Is Activision Blizzard Running Out of Ammunition?

Dave is a member of The Motley Fool Blog Network -- entries represent the personal opinion of the blogger and are not formally edited.

Video games may be rotting our brains, but with Activision Blizzard’s (NASDAQ: ATVI) growth in both net income and revenue from 2011 to 2012, it doesn’t look like they’re rotting anyone’s wallet. The boost in profits led to a nice jump in the company’s stock price; a jump that caught the eye of…well, almost everyone with eyes.   

All that sounds great, but as a new investor, that’s hardly enough for me to figure out whether or not Activision is a good investment. So, let’s put Activision Blizzard on the hot seat, and analyze the company by looking at three things:

  • Its valuation relative to similar companies.
  • What other investors are saying.
  • What risks the company faces.


Creating a valuation of a potential stock may seem mystifying. However, determining value is something us average folk do on a daily basis. It’s the reason the last pair of jeans I bought were Wrangler and not True Religion. And no, it’s not because I secretly hope to play pick-up football with Brett Favre. Rather, I’m not much of a fashionista, so I realized I’d get the same amount of use for a lower price—ergo a better value. And at the core of it, that's what investing is all about -- finding price/value disparities. There's a price for a stock and there's the value of the company it represents.  When those two are out of alignment, it can create an opportunity for eagle-eyed investors.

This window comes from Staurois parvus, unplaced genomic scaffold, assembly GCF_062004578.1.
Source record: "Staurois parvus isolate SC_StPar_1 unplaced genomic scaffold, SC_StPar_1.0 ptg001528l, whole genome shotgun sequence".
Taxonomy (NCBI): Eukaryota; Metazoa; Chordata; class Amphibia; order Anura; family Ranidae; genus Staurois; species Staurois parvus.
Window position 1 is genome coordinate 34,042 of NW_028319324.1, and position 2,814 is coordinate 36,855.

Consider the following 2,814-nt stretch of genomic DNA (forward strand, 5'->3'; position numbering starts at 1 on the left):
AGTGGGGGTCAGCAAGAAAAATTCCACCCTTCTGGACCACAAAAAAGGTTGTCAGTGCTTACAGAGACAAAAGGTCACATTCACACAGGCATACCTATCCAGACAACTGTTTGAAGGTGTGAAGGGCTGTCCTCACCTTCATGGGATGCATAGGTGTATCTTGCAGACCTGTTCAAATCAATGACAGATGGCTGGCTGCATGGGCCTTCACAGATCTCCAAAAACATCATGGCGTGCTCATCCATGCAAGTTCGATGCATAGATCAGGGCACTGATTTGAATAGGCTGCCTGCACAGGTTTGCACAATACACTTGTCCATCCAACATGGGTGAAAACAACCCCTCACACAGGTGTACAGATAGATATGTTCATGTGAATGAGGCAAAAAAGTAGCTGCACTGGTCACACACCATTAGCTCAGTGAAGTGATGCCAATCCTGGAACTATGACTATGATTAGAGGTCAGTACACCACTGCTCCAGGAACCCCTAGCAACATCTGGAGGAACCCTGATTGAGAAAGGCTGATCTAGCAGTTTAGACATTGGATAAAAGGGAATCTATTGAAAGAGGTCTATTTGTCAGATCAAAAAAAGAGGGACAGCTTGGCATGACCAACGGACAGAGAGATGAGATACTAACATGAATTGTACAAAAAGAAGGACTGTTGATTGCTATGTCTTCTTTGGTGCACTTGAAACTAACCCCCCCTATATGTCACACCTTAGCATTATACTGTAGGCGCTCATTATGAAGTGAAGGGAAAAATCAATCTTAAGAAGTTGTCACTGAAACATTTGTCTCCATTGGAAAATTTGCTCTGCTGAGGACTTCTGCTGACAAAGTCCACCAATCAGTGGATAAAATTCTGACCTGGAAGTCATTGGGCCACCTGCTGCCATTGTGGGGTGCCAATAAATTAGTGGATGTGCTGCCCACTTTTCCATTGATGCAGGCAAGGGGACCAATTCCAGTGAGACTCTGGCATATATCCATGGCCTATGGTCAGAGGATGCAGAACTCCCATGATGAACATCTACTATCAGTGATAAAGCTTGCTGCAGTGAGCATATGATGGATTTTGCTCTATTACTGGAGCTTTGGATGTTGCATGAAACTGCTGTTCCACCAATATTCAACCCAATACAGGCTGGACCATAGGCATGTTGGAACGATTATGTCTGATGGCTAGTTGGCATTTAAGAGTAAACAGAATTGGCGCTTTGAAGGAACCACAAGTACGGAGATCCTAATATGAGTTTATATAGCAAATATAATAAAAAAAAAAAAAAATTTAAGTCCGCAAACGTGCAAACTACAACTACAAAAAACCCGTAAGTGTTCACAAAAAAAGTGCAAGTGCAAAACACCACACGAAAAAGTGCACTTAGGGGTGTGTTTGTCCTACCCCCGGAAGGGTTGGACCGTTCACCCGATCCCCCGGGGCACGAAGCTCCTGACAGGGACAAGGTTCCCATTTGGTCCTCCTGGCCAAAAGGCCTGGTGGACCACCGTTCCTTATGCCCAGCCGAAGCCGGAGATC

One way to spot these opportunities is by comparing similar companies' price to earnings ratios (aka P/E). That gives us an idea of just how much investors are will to pay per dollar in return.

<table> <tbody> <tr> <td> <p><strong>Company</strong></p> </td> <td> <p>Price</p> </td> <td> <p>P/E</p> </td> <td> <p>EPS</p> </td> </tr> <tr> <td> <p>Activision Blizzard </p> </td> <td> <p>14.63</p> </td> <td> <p>14.45</p> </td> <td> <p>1.01</p> </td> </tr> <tr> <td> <p><strong>Take-Two Interactive Software, Inc</strong> <span class="ticker" data-id="205823">(NASDAQ: <a href="">TTWO</a>)</span></p> </td> <td> <p>15.52</p> </td> <td> <p>N/M</p> </td> <td> <p>-1.51</p> </td> </tr> <tr> <td> <p><strong>Electronic Arts Inc.</strong> <span class="ticker" data-id="203416">(NASDAQ: <a href="">EA</a>)</span></p> </td> <td> <p>17.58</p> </td> <td> <p>36.70</p> </td> <td> <p>0.48</p> </td> </tr> <tr> <td> <p><strong>Microsoft Corporation</strong> <span class="ticker" data-id="204577">(NASDAQ: <a href="">MSFT</a>)</span></p> </td> <td> <p>28.05</p> </td> <td> <p>15.38</p> </td> <td> <p>1.82</p> </td> </tr> </tbody> </table>

Electronic Arts

If you could pay $14 per share to get a dollar in return, why in the world would you pay $36? Well, why do people bet the pony with 100/1 odds, or ride roller coasters? For the thrill! So, if you feel like getting a little risky, try betting on a company like Electronic Arts. The company has struggled in recent years, but there are high hopes that white-hot growth will put EA back "in the game." The way the industry evolves it may take a company a few years to get its feet back under them. But with significant growth in Electronic Arts' mobile and online revenues, there's still a good shot EA can make that comeback. Though, even with a potential comeback, I’d be hard pressed to believe EA could surpass Activision.


However, if sitting on your couch and watching Downton Abbey is your idea of an exciting night, maybe Microsoft is more your speed.  Microsoft is a giant of a company—about 14 times the size of Activision-- and while they may not knock it out of the park when it comes to growth, Microsoft has increased its profit margins every year for the past three. And I expect that trend to continue with the arrival of the Xbox 720. It has been eight years since the last big video game console launch and rumors have been running rampant about possible specs for the newest systems. This may be just the spark needed to relight the fire under the video game industry; investors should prepare themselves for a nice spike in profits this coming Christmas.